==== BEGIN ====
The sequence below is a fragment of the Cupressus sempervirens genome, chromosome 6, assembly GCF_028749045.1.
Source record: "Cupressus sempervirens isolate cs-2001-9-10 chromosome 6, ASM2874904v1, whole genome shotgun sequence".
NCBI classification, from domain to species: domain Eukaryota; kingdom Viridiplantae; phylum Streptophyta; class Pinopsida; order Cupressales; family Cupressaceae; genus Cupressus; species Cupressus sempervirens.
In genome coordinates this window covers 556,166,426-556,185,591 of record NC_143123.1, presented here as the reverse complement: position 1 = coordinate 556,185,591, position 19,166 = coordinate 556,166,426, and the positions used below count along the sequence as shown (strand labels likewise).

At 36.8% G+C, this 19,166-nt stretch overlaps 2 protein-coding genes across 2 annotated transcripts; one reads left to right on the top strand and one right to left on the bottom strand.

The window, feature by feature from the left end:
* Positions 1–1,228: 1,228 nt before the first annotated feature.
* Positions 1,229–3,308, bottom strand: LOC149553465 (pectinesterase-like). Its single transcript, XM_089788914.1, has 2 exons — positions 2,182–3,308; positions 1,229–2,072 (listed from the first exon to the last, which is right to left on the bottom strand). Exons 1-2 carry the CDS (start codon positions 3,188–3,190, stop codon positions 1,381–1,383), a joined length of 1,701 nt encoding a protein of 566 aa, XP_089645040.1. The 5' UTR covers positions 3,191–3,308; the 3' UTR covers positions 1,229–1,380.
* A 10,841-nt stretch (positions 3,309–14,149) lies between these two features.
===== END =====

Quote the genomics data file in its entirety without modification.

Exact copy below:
The sequence below is a fragment of the Cupressus sempervirens genome, chromosome 6, assembly GCF_028749045.1.
Source record: "Cupressus sempervirens isolate cs-2001-9-10 chromosome 6, ASM2874904v1, whole genome shotgun sequence".
NCBI classification, from domain to species: domain Eukaryota; kingdom Viridiplantae; phylum Streptophyta; class Pinopsida; order Cupressales; family Cupressaceae; genus Cupressus; species Cupressus sempervirens.
In genome coordinates this window covers 556,166,426-556,185,591 of record NC_143123.1, presented here as the reverse complement: position 1 = coordinate 556,185,591, position 19,166 = coordinate 556,166,426, and the positions used below count along the sequence as shown (strand labels likewise).

At 36.8% G+C, this 19,166-nt stretch overlaps 2 protein-coding genes across 2 annotated transcripts; one reads left to right on the top strand and one right to left on the bottom strand.

The window, feature by feature from the left end:
* Positions 1–1,228: 1,228 nt before the first annotated feature.
* Positions 1,229–3,308, bottom strand: LOC149553465 (pectinesterase-like). Its single transcript, XM_089788914.1, has 2 exons — positions 2,182–3,308; positions 1,229–2,072 (listed from the first exon to the last, which is right to left on the bottom strand). Exons 1-2 carry the CDS (start codon positions 3,188–3,190, stop codon positions 1,381–1,383), a joined length of 1,701 nt encoding a protein of 566 aa, XP_089645040.1. The 5' UTR covers positions 3,191–3,308; the 3' UTR covers positions 1,229–1,380.
* A 10,841-nt stretch (positions 3,309–14,149) lies between these two features.